Tortured genius behind the glasses: Elegantly confident on the outside, fashion designer Karl Lagerfeld gorged on cake and chocolate to cope with his lover’s betrayal, as a lavish new drama reveals

Autumn 1973, and a little-known designer by the name of Karl Lagerfeld is getting dressed for the day ahead. 

First he puts on a corset to smooth out the bumps and lend his clothes a much sleeker line. Then comes the monogrammed shirt with stiff collars, trousers, tie and waistcoat, followed by heeled boots with lifts to give him extra height. 

Finally he puts on dark glasses to shield his eyes, and hide the inner turmoil that blighted his life.

This scene from the upcoming Disney+ drama Becoming Karl Lagerfeld provides a perfect snapshot of the man himself – his outwardly elegant facade concealing a somewhat different reality underneath. 

Though he went on to become the creative director of Chanel in 1983 and dressed the likes of Princess Diana and Princess Caroline of Monaco, the six-part French series (with English subtitles) focuses on the period before he achieved worldwide renown as a fashion designer – what the filmmakers term ‘the origin story of this incredibly mysterious, enigmatic character’.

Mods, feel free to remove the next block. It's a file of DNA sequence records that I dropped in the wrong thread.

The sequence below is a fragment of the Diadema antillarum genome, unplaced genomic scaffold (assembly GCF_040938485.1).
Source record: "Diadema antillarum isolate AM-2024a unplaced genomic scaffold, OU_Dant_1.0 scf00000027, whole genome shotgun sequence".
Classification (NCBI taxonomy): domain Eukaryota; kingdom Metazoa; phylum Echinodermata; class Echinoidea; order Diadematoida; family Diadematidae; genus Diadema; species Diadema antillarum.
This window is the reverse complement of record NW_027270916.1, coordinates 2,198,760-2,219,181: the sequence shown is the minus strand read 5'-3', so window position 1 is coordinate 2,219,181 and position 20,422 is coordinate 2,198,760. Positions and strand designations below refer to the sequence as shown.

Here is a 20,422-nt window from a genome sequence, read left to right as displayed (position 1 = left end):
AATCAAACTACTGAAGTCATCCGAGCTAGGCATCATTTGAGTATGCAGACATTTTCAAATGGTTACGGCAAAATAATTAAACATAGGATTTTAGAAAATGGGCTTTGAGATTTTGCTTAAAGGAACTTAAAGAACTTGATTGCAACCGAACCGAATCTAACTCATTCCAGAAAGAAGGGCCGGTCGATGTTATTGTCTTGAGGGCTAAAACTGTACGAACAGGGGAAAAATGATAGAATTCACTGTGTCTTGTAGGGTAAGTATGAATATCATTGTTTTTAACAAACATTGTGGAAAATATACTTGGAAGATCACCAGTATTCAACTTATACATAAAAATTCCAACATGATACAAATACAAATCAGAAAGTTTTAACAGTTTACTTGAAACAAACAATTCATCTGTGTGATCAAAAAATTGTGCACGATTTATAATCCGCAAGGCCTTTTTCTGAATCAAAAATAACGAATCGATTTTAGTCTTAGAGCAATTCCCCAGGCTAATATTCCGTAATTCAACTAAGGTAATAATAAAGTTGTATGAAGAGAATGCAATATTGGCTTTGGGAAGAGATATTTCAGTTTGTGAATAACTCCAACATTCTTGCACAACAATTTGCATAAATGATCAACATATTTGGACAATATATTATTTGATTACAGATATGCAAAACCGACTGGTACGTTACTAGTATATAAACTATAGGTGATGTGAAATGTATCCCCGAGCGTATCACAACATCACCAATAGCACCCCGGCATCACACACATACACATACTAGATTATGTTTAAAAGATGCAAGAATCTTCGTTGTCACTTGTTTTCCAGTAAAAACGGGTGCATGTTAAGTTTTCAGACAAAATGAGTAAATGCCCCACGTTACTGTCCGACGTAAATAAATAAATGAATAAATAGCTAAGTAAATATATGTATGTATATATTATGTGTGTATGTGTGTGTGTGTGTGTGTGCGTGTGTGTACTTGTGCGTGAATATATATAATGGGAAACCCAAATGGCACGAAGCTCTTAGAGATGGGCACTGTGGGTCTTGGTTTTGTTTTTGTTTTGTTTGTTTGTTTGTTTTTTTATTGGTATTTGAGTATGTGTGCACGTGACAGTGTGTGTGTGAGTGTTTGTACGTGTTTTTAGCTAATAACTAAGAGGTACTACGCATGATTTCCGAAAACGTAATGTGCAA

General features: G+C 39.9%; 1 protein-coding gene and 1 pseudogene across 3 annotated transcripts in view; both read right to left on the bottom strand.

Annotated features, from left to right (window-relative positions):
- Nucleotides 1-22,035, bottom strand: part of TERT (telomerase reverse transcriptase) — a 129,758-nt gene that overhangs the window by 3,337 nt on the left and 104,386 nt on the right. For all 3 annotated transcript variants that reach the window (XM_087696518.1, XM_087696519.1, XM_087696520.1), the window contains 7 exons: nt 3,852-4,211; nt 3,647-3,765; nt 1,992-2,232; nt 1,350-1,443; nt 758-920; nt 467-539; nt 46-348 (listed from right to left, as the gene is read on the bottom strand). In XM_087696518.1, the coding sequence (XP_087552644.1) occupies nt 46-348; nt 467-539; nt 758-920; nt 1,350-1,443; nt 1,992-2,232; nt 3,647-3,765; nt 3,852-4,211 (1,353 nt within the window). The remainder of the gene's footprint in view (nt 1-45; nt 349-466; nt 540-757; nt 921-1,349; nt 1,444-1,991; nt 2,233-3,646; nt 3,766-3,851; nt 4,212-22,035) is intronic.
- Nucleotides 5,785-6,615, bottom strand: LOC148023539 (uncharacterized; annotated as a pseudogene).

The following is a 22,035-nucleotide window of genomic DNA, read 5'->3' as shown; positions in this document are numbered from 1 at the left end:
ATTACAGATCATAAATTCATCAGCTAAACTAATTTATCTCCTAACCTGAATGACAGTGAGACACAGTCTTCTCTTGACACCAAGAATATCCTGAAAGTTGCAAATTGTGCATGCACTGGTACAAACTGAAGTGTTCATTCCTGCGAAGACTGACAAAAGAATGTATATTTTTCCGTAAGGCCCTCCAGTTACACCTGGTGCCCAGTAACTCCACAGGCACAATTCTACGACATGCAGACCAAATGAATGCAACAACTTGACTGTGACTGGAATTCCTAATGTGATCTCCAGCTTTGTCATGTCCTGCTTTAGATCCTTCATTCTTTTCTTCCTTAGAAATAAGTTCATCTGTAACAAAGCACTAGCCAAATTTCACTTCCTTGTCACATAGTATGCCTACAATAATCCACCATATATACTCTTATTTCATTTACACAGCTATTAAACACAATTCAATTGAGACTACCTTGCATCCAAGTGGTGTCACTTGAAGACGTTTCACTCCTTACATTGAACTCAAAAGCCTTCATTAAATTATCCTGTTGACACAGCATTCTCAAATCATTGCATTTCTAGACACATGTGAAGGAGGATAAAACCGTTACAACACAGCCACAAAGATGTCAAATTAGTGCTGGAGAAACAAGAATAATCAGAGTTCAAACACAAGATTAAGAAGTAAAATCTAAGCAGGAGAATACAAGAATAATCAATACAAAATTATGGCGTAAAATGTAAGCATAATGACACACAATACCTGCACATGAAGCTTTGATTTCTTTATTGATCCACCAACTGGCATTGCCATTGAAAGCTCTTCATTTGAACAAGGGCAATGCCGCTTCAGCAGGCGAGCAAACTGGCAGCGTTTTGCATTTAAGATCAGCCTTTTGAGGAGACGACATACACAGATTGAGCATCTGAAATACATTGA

Fashion designer Karl Lagerfeld poses with models backstage at Chanel’s ready-to-wear fall/winter show in Paris in 2004

It’s based on the book Kaiser Karl by French author Raphaëlle Bacqué, and as she explains, ‘Lagerfeld was both the world’s most famous fashion icon and a man who lied like no other, concealing and masking his true self beyond belief.’

At the heart of the story lies Karl’s tempestuous relationship with Jacques de Bascher – a fun-loving, 21-year-old dandy who instantly captured the heart of the rather staid Karl, who was some 18 years his senior. 

Though they were together for 18 years until Jacques’s death in 1989 (Karl died in 2019), their relationship was tainted when Jacques embarked on a hedonistic affair with Karl’s greatest rival Yves Saint Laurent, thus stoking the professional clashes and sexual jealousies that were to plague the two designers for years. 

‘Karl was living such an anachronistic life in the 70s, which was all sex, drugs and rock’n’roll,’ says Daniel Brühl (Rush, Inglourious Basterds), who plays him. ‘But there he was, in love with this one man who was the love of his life.’

The series opens in 1972, when Yves Saint Laurent is considered to be the ‘oracle of haute couture’ and 39-year-old Karl, despite being the designer for the respected Maison Chloé brand, is desperate to achieve greater recognition. 

Daniel likens their relationship to the purported rivalry between 18th-­century composers Mozart and Salieri, with Karl’s respect for Saint Laurent overshadowed by his intense jealousy at ‘seeing the other one being treated as a God, as an artist’.